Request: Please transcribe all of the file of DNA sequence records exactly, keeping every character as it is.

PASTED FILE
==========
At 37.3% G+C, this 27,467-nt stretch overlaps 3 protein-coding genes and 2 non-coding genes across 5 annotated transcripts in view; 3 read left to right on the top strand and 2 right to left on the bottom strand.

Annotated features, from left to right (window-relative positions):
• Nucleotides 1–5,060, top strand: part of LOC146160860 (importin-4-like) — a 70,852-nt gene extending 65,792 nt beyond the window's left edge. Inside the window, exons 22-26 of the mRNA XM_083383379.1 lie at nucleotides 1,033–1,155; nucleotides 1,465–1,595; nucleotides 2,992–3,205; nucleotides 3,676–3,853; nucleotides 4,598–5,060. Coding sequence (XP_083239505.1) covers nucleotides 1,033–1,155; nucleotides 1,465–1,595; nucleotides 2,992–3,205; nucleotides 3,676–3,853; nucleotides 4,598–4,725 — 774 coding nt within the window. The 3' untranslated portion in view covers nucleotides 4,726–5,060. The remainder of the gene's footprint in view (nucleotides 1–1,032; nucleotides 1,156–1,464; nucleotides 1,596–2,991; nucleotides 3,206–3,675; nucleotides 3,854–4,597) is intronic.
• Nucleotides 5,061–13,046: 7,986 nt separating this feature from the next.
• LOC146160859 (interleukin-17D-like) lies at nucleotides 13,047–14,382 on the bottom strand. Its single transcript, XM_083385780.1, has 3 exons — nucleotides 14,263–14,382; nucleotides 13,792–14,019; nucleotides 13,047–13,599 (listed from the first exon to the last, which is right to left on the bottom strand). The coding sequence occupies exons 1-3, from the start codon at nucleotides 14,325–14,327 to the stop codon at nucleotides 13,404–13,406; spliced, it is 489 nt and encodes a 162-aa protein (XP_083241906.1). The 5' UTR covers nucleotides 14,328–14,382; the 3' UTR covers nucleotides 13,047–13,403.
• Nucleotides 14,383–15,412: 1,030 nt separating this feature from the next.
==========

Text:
At 37.3% G+C, this 27,467-nt stretch overlaps 3 protein-coding genes and 2 non-coding genes across 5 annotated transcripts in view; 3 read left to right on the top strand and 2 right to left on the bottom strand.

Annotated features, from left to right (window-relative positions):
• Nucleotides 1–5,060, top strand: part of LOC146160860 (importin-4-like) — a 70,852-nt gene extending 65,792 nt beyond the window's left edge. Inside the window, exons 22-26 of the mRNA XM_083383379.1 lie at nucleotides 1,033–1,155; nucleotides 1,465–1,595; nucleotides 2,992–3,205; nucleotides 3,676–3,853; nucleotides 4,598–5,060. Coding sequence (XP_083239505.1) covers nucleotides 1,033–1,155; nucleotides 1,465–1,595; nucleotides 2,992–3,205; nucleotides 3,676–3,853; nucleotides 4,598–4,725 — 774 coding nt within the window. The 3' untranslated portion in view covers nucleotides 4,726–5,060. The remainder of the gene's footprint in view (nucleotides 1–1,032; nucleotides 1,156–1,464; nucleotides 1,596–2,991; nucleotides 3,206–3,675; nucleotides 3,854–4,597) is intronic.
• Nucleotides 5,061–13,046: 7,986 nt separating this feature from the next.
• LOC146160859 (interleukin-17D-like) lies at nucleotides 13,047–14,382 on the bottom strand. Its single transcript, XM_083385780.1, has 3 exons — nucleotides 14,263–14,382; nucleotides 13,792–14,019; nucleotides 13,047–13,599 (listed from the first exon to the last, which is right to left on the bottom strand). The coding sequence occupies exons 1-3, from the start codon at nucleotides 14,325–14,327 to the stop codon at nucleotides 13,404–13,406; spliced, it is 489 nt and encodes a 162-aa protein (XP_083241906.1). The 5' UTR covers nucleotides 14,328–14,382; the 3' UTR covers nucleotides 13,047–13,403.
• Nucleotides 14,383–15,412: 1,030 nt separating this feature from the next.